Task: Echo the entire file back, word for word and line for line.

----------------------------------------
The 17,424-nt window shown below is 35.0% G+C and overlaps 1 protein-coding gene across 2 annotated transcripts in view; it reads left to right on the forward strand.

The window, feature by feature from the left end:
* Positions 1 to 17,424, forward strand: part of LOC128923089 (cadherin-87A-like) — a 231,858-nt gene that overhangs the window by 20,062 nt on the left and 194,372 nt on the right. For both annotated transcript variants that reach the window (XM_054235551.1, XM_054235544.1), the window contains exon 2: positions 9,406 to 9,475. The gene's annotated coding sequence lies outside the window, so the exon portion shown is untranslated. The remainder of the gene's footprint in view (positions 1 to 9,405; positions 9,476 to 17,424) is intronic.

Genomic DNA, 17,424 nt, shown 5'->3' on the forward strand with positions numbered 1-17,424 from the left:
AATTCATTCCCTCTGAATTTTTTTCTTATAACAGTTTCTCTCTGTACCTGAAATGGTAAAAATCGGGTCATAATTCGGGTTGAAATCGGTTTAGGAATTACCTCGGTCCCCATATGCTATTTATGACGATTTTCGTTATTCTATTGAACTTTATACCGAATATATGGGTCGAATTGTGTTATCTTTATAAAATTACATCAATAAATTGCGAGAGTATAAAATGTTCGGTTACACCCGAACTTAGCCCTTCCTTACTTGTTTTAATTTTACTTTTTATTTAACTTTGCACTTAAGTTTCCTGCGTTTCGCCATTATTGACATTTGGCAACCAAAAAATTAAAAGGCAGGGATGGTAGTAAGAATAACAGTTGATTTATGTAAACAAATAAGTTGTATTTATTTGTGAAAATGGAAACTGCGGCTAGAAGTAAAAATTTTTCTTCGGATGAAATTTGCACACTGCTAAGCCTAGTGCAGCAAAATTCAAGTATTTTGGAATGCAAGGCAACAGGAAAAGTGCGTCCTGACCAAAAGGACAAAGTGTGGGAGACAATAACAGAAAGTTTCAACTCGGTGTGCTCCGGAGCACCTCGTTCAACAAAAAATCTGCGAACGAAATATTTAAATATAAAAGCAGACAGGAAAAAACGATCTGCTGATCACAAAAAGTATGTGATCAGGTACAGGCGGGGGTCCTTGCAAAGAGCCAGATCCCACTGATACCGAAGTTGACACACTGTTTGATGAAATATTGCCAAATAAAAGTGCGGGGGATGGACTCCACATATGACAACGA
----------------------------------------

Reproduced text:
The 17,424-nt window shown below is 35.0% G+C and overlaps 1 protein-coding gene across 2 annotated transcripts in view; it reads left to right on the forward strand.

The window, feature by feature from the left end:
* Positions 1 to 17,424, forward strand: part of LOC128923089 (cadherin-87A-like) — a 231,858-nt gene that overhangs the window by 20,062 nt on the left and 194,372 nt on the right. For both annotated transcript variants that reach the window (XM_054235551.1, XM_054235544.1), the window contains exon 2: positions 9,406 to 9,475. The gene's annotated coding sequence lies outside the window, so the exon portion shown is untranslated. The remainder of the gene's footprint in view (positions 1 to 9,405; positions 9,476 to 17,424) is intronic.

Genomic DNA, 17,424 nt, shown 5'->3' on the forward strand with positions numbered 1-17,424 from the left:
AATTCATTCCCTCTGAATTTTTTTCTTATAACAGTTTCTCTCTGTACCTGAAATGGTAAAAATCGGGTCATAATTCGGGTTGAAATCGGTTTAGGAATTACCTCGGTCCCCATATGCTATTTATGACGATTTTCGTTATTCTATTGAACTTTATACCGAATATATGGGTCGAATTGTGTTATCTTTATAAAATTACATCAATAAATTGCGAGAGTATAAAATGTTCGGTTACACCCGAACTTAGCCCTTCCTTACTTGTTTTAATTTTACTTTTTATTTAACTTTGCACTTAAGTTTCCTGCGTTTCGCCATTATTGACATTTGGCAACCAAAAAATTAAAAGGCAGGGATGGTAGTAAGAATAACAGTTGATTTATGTAAACAAATAAGTTGTATTTATTTGTGAAAATGGAAACTGCGGCTAGAAGTAAAAATTTTTCTTCGGATGAAATTTGCACACTGCTAAGCCTAGTGCAGCAAAATTCAAGTATTTTGGAATGCAAGGCAACAGGAAAAGTGCGTCCTGACCAAAAGGACAAAGTGTGGGAGACAATAACAGAAAGTTTCAACTCGGTGTGCTCCGGAGCACCTCGTTCAACAAAAAATCTGCGAACGAAATATTTAAATATAAAAGCAGACAGGAAAAAACGATCTGCTGATCACAAAAAGTATGTGATCAGGTACAGGCGGGGGTCCTTGCAAAGAGCCAGATCCCACTGATACCGAAGTTGACACACTGTTTGATGAAATATTGCCAAATAAAAGTGCGGGGGATGGACTCCACATATGACAACGA